The Steinhoff notes are among the about 129 billion euros ($152 billion) of corporate debt bought by the ECB since June 2016 as part of efforts to "spur the euro-zone economy". Little did the ECB know that one of its purchases would soon become its most prominent land mine.

While the central bank has limited its risk by only acquiring investment-grade notes, this will be cold comfort now. Incidentally, this reminds us of a question we asked on March 10, 2016, the day the ECB announced its CSPP program: "It is unclear what happens to those IG bonds that the ECB has purchased if and when they get downgraded to junk" which is precisely what is about to happen to Steinhoff bonds.

Furthermore, while there’s no obligation for bonds to be sold if they’re downgraded to junk, according to published guidelines, it is especially unclear what happens if - or rather when in the case of Steinhoff - a company whose bonds the ECB has bought files for bankruptcy, and the debt becomes equitized: this would force the ECB to hold equity in a post-reorganized company, something the ECB has no mandate for. What happens then?

For now, Moody’s rates the Steinoff 1.875% notes Baa3, its lowest investment grade. The bonds will soon be downgraded to junk.

Meanwhile, the ECB's monetization of all European debt continues apace, and as of last Friday, the ECB held over 40% of Europe's GDP on its balance sheet.

And while the chart above is the main reason why credit spreads have never been tighter and corporate bond yields, lower, it is also the potential time bomb that threatens to crush up the ECB's credibility once more Steinhoff grenades blow up. And blow up they will: according to the latest breakdown of ECB holdings by UBS, the central bank now owns 26 "fallen angel"-equivalent bonds with a junk, or BB+ rating, amounting to €18 billion in notional debt.


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hedgeless_horseman's picture


"It is unclear what happens to those IG bonds that the ECB has purchased if and when they get downgraded to junk" which is precisely what is about to happen to Steinhoff bonds.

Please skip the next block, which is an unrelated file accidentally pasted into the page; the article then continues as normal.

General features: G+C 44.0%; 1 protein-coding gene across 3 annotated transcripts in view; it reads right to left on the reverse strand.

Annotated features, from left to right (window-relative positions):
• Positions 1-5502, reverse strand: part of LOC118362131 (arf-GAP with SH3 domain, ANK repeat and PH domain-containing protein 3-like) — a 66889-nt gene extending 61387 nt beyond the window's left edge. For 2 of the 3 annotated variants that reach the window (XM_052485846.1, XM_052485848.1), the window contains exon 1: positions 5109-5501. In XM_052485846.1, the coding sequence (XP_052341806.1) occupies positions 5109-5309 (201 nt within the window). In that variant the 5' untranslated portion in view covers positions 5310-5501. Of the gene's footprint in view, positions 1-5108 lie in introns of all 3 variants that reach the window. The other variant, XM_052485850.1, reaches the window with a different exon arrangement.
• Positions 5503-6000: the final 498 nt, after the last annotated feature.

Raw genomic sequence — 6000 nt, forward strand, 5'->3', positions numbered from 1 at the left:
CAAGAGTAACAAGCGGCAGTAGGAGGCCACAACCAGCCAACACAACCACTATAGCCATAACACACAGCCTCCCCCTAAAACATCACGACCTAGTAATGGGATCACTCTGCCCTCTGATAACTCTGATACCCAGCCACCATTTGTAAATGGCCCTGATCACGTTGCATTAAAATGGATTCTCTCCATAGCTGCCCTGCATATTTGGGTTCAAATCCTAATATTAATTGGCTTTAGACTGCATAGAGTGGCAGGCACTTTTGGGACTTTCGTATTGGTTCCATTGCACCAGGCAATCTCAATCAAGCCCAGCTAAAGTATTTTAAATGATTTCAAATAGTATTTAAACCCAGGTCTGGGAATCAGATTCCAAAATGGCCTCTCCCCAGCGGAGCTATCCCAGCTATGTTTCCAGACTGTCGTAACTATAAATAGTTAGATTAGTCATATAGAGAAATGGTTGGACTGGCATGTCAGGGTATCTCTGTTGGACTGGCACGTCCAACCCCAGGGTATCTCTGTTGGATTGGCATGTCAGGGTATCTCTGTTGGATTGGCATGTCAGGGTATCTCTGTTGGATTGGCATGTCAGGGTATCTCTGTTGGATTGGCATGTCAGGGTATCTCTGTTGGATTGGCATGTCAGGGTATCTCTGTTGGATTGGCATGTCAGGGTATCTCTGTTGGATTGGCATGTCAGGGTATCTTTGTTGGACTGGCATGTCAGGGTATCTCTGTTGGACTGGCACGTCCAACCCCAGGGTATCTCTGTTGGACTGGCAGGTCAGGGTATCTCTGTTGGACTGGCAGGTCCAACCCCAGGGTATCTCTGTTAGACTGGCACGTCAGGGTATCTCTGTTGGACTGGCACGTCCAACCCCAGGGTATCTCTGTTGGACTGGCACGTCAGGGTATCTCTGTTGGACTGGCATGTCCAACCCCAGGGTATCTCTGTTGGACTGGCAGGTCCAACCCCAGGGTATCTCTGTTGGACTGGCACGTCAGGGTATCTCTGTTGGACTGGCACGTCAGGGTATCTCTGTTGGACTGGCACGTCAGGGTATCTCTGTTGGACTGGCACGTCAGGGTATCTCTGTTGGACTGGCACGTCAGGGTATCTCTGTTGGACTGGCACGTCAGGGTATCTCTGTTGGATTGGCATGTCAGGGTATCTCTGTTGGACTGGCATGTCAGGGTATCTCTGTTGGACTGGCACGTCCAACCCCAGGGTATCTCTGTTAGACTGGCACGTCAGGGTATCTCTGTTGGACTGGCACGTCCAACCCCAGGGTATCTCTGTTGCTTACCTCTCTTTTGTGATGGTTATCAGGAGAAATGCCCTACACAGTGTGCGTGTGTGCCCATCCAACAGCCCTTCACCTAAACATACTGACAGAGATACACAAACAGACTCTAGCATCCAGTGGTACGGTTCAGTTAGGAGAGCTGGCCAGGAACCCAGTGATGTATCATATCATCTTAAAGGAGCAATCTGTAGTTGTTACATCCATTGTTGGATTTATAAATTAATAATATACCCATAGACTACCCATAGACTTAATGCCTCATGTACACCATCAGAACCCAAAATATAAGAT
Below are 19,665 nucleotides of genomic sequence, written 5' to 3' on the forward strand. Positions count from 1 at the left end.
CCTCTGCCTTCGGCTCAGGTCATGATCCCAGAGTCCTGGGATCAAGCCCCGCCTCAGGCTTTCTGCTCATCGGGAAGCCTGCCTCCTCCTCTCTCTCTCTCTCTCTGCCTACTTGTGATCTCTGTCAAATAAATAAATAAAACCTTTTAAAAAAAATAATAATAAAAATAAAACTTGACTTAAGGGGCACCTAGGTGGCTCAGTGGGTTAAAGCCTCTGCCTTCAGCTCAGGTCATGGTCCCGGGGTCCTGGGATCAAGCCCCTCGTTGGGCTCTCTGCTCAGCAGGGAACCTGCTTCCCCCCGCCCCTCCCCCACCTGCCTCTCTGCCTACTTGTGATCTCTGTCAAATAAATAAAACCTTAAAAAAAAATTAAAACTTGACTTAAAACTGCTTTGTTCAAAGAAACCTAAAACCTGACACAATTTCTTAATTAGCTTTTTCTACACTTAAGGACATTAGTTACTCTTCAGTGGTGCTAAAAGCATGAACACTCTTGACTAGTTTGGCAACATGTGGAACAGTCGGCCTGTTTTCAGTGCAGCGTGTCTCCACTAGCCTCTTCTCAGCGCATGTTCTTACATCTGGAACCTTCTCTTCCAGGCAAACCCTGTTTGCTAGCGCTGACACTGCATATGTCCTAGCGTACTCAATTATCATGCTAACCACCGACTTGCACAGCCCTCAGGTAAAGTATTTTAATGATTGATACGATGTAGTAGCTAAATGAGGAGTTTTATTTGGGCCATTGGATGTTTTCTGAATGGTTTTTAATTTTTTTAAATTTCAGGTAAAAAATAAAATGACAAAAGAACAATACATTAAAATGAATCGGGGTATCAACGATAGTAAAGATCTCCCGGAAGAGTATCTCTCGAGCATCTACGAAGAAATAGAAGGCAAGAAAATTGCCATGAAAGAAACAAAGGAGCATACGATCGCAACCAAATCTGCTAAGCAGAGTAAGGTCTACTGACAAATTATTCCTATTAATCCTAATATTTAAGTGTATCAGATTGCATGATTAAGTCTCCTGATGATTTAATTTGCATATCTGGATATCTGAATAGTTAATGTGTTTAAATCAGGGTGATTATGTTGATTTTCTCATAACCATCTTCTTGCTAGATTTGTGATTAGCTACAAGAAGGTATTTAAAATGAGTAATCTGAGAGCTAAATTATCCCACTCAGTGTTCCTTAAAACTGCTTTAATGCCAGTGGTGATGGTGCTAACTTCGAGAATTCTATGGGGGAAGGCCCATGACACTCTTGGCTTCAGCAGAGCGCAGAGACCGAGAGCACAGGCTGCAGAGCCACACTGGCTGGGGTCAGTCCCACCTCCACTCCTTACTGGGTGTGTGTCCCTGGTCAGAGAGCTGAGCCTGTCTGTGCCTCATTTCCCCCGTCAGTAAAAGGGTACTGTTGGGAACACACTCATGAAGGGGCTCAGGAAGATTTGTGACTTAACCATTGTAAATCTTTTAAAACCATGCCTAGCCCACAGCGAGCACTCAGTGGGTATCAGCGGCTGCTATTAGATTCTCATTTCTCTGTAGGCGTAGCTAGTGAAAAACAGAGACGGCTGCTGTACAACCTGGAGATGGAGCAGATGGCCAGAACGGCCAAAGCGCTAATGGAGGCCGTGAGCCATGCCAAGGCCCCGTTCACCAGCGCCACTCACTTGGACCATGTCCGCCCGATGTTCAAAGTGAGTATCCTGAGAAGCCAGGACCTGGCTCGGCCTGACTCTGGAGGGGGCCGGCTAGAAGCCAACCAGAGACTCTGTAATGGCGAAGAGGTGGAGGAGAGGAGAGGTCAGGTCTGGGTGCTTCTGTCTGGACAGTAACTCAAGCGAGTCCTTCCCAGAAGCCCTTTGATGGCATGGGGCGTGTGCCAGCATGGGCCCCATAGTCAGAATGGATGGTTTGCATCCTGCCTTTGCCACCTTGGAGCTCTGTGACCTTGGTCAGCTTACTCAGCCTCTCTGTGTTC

Mario should have bought real quality, like Illinois AAA.

38BWD22's picture



Scandals and swamps in Europe too?  Who'da thunk it?  Must be the human condition...


rmopf2010's picture

Torches and pitchforks and ropes to hang that italian cockroach

Joe Davola's picture

If they get to 100% of the EU's gdp on their books, is that effectively socialization for all?

American Psycho's picture

Cost average down??  Come on Mario, back the truck up.

BaBaBouy's picture

Bitcoinz/Blockchain Would probably take care of this MASSIVE Corruption State...

Deathrips's picture

ECB is fraud!


Insolvency revealed.



BennyBoy's picture


Even in Euroland there's a sucker born every minute.

BlindMonkey's picture

What do you expect from human cattle that have no problem with 50% tax rates?

knukles's picture


Several years ago Magic Mario and his band of Merry Fuckups changed the rules allowing the ECB to buy crap debt to help out the yadda yadda yadda
There is no scandal.
Only repercussions to bad decisions

Like free speech.  It comes attached with free consequences,

maneco's picture

And the write down of Steinhoff 2025 bonds has only impacted the ECB's assets by -0.000125%! "All is well with our balance sheet as we have diversified into a whole lot of crap." says Mario Draghi.

Augustus's picture

A few busted corporates are meaningless.

It is the busted government debt that will gut the ECB.

Tapeworm's picture

In the Free country of the USA I pay far more than half in taxes.

 Try running a small manufacturing business making stuff that needs machines of 20,000  Lbs to 180,000 lbs.

 Hint; they are not portable.

hongdo's picture

I've wondered that for a long time now.  Buy the means of production with money from thin air.  But not socialization as "the people" do not own the Central Banks which own everything.  The private banks own the Central Banks - except for some shares in some banks.

Big Twinkie's picture

It's funny how the entire world is in debt to the banks who produce nothing.

YUNOSELL's picture

If the ECB was not allowed to invest in companies that conducted some sort of criminal activity, then it would be extremely limited in the bonds it could buy

eclectic syncretist's picture

How the fuck can a central bank (like the ECB) buy bonds when it doesn't have any money? If it's imagineering or counterfiating money to make said transactions titty-phobic Draghi and all the rest of his cronies over there should be shipped off to a re-opened French Guiana prison.